Although section 129 does not specifically state that the NSPS applies to modified units, it excludes modified units from the definition of existing units and provides that the NSPS shall be issued pursuant to 42 U.S.C. § 7411, which defines new sources as those sources modification or construction of which occurs after publication or proposal of regulations, whichever is earlier. 42 U.S.C. §§ 7429(a)(1), 7429(g)(3); see also 42 U.S.C. § 7411(a)(2).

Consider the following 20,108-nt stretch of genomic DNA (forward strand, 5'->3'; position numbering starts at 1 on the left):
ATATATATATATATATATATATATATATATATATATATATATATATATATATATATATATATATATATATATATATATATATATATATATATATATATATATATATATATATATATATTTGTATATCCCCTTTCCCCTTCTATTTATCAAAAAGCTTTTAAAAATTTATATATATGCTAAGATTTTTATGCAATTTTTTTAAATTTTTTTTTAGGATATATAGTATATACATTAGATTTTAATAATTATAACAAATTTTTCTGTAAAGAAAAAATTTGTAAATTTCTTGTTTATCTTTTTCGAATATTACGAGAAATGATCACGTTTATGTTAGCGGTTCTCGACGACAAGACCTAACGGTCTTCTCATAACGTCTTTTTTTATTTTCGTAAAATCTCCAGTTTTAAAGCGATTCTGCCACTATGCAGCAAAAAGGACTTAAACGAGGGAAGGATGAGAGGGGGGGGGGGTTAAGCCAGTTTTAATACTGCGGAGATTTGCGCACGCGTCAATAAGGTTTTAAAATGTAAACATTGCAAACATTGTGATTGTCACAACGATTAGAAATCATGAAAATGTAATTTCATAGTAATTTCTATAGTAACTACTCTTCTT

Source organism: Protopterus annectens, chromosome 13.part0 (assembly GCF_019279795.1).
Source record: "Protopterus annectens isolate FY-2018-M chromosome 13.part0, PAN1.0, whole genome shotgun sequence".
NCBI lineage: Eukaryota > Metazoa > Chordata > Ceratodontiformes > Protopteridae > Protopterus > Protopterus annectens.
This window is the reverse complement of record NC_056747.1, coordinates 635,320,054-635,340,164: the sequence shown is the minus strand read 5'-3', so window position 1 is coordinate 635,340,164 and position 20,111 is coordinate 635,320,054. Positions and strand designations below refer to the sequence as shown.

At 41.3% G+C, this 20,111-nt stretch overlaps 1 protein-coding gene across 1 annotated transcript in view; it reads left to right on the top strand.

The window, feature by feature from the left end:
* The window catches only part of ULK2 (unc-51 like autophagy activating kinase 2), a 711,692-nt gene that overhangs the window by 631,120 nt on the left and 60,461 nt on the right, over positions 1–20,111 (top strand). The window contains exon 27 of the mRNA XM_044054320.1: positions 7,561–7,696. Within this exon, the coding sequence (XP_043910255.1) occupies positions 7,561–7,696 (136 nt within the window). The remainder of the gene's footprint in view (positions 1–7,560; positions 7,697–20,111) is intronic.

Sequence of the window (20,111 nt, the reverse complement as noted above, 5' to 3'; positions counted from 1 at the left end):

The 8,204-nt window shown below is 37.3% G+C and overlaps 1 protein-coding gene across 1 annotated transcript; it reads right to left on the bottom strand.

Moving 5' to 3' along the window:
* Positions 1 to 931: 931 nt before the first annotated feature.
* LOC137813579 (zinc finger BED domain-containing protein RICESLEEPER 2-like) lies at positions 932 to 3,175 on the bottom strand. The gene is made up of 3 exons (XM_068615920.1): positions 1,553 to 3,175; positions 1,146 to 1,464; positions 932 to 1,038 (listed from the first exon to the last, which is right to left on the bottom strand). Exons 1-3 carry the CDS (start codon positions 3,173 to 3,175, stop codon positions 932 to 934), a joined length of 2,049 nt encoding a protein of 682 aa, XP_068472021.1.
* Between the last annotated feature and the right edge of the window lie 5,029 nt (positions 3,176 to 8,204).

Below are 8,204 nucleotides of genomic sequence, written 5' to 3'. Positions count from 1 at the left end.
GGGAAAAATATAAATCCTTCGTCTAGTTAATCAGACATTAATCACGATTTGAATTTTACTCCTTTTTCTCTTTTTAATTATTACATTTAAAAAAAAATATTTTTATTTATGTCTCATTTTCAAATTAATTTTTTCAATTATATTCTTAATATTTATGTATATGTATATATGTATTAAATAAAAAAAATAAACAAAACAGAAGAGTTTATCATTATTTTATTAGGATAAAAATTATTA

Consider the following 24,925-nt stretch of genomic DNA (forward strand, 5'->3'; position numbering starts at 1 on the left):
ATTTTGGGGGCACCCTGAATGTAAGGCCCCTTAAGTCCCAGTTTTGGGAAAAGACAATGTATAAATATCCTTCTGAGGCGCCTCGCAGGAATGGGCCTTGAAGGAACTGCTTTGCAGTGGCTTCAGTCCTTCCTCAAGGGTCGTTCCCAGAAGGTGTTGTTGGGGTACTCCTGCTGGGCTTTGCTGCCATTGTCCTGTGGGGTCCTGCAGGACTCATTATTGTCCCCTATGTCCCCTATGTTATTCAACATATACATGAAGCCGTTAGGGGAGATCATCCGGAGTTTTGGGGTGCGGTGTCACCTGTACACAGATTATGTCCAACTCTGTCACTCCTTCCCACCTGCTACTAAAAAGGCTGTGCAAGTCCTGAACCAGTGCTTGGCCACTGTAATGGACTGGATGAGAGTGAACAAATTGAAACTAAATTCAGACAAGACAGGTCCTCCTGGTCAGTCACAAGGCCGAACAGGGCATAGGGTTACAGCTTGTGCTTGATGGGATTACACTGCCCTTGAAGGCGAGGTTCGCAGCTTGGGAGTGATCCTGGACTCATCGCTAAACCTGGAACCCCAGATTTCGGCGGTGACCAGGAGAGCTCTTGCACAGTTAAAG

Vacating the emission guidelines for existing large units would not permanently alter the limits applicable to existing large units, but would significantly delay the date at which compliance with the limits is required. Under section 129, states have up to a year to submit a plan that implements and enforces the guidelines within one year of the guidelines' promulgation, the EPA must approve or disapprove the plan within six months, and MWC units must demonstrate compliance with their state's plan within three years of the plan's approval. Section 129 also imposes an ultimate compliance date of five years after promulgation, by which point all units must be in compliance with the guidelines regardless of the status of their state's plan. The ultimate compliance deadline for the emission guidelines applicable to existing large units, if the guidelines are retained, will be December 19, 2000. The deadline will be much later if the guidelines are vacated; even if the EPA issued revised guidelines tomorrow, the compliance deadline would not occur before March 2002, fifteen months later. Since the EPA does not expect to reissue the emission guidelines for large units before mid-1997, the compliance delay is more likely to be eighteen months. During this interim period existing large units will be subject to the emissions limits currently in force, which do not cover certain pollutants and impose a lower level of emissions control. See Davis, 101 F.3d at 1399-1400. Thus, vacating the guidelines will result in an eighteen month period in which greater MWC emissions will occur than would occur were we to remand for further rulemaking without vacating. According to the EPA, the amount of excess emissions will be substantial, particularly for pollutants such as dioxins, mercury, acid gases and particulate matter. Stevenson Decl. ¶ 15.